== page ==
Part 2: How Therapy Can Help a Highly Sensitive Person
Previously, we discussed what a highly sensitive person (HSP) looks like and some of the signs that might indicate you are one. If some of the signs and symptoms resonated with you, you might be asking yourself, “What now?”
Some HSPs simply accept their sensitivity and choose not to seek any help. Unfortunately, that can make it difficult to manage your emotions as you go forward. You’ll continue to struggle with sensitivity, which can negatively impact your quality of life.
Thankfully, therapy can help highly sensitive people in a variety of ways. If you’ve considered it before, but you’re still on the fence, let’s cover a few benefits you can experience by seeking out the help of a professional.
It Reduces Anxiety
Many people seek out the help of a therapist to deal with anxiety and stress. As a highly sensitive person, you might struggle with negative thought patterns and invasive worries that try to consume your life.
Therapy can help you change those thought patterns and fight back against negative self-talk. It can reduce your stress levels and teach you the skills necessary to combat anxiety. While that alone doesn’t necessarily reduce your sensitivity, it can certainly make it easier to manage when anxiety threatens to take hold.
You’ll Learn Self-Compassion
It’s not uncommon for HSPs to be self-critical and have low self-esteem. You might struggle with your confidence, so you try to make up for it by setting unrealistic expectations and standards for yourself.
Unfortunately, that often leads to more stress and anxiety.
Therapy promotes self-care and healing. It can boost your confidence and the overall image you have of yourself. It will teach you to show yourself compassion and kindness, even when everything in you is screaming not to. When your confidence is boosted, you’ll have an easier time accepting reality without letting it make you anxious.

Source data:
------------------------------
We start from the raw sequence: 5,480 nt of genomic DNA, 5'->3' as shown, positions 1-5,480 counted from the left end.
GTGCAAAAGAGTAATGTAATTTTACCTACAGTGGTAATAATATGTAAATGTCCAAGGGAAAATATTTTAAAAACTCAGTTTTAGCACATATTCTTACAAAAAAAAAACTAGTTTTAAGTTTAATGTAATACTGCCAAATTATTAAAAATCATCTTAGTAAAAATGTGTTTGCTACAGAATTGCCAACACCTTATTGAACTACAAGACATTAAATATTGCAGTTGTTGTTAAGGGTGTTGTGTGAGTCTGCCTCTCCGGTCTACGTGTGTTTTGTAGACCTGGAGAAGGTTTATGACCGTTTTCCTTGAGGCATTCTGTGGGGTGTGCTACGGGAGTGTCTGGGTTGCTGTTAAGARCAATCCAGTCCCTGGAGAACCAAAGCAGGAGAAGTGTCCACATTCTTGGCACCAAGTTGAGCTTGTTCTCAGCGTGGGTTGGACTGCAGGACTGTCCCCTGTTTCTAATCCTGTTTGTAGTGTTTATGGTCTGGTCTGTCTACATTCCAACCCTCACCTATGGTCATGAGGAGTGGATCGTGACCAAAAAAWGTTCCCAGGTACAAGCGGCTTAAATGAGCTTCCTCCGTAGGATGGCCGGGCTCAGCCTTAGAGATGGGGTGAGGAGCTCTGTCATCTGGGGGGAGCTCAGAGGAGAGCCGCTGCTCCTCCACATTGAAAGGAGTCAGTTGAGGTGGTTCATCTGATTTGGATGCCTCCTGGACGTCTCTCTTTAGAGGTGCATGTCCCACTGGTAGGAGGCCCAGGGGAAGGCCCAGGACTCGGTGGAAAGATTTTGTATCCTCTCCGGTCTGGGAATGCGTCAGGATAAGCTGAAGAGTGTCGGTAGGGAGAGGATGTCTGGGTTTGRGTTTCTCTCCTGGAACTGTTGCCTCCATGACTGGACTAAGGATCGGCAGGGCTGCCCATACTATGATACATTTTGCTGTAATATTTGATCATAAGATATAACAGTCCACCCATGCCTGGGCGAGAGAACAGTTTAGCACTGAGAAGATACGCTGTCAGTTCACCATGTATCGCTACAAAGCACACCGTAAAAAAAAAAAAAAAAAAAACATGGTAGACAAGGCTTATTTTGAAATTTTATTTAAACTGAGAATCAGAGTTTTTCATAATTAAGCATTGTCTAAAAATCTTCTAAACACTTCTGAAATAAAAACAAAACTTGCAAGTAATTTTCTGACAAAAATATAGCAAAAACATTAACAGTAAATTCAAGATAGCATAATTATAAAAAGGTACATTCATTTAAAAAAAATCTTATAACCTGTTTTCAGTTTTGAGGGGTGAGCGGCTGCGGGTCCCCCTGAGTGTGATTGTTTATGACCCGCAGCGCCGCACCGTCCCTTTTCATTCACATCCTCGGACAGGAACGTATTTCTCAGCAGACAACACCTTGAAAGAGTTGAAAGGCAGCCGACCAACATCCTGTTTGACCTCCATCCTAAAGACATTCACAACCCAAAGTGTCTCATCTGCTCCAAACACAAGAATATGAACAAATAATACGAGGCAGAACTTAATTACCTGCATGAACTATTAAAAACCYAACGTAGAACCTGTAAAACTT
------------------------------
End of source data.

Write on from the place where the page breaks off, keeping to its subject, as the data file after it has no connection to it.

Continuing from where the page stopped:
You’ll Learn to Handle Conflict Effectively
Highly sensitive people don’t typically do well with conflict. When it comes up, they’re likely to react with anger, frustration, or pain. While that’s warranted in some situations, those emotions can cloud judgment and make it difficult to engage in conversation.
Therapy can help you learn how to handle conflict and tension in healthy, effective ways. When you know how to do that, situations are less likely to get out of hand. Tension will reduce faster, and you won’t have to deal with excessive stress every time something doesn’t go the way you think it should.
You Can Get to the Bottom of Your Sensitivity
High sensitivity can be hereditary, but it’s often more likely that external factors contribute to someone being an HSP. For example, it’s common for people who experienced childhood trauma to be highly sensitive.
Those issues aren’t always easy to talk about. Maybe you’ve even tried to repress them or forget about them. But, getting to the root cause of this issue is the first step toward healing. Therapy can help you do that in a safe, neutral setting. You don’t have to worry about judgment or someone thinking less of you. Working with a therapist to dig into the underlying cause of your sensitivity can help you see things from a new perspective.
It’s not always easy to open up and share your struggles, no matter what you’re going through. However, you shouldn’t have to deal with the drawbacks of being a highly sensitive person on your own. The longer you shoulder that burden, the worse your symptoms are likely to become.
Consider reaching out for help and scheduling a therapy appointment soon so you can start living the life you deserve.
Jennifer Perera is a mom of two boys, a spouse and a Licensed Clinical Social Worker. She is also Certified as a Perinatal Mental Health Professional by Postpartum Support International. She has a private practice in Springfield, New Jersey and also sees clients throughout New York, Connecticut, Pennsylvania, Florida, and Illinois via telehealth. Her passion is helping new moms and dads find their joy again in parenthood through individual and couples counseling. She also runs workshops for new parents, teaching them techniques and strategies to help them have a stronger relationship - built to thrive during the parenthood years. Jennifer specializes in working with parents during the prenatal and postpartum periods and those coping with grief or loss issues surrounding pregnancy.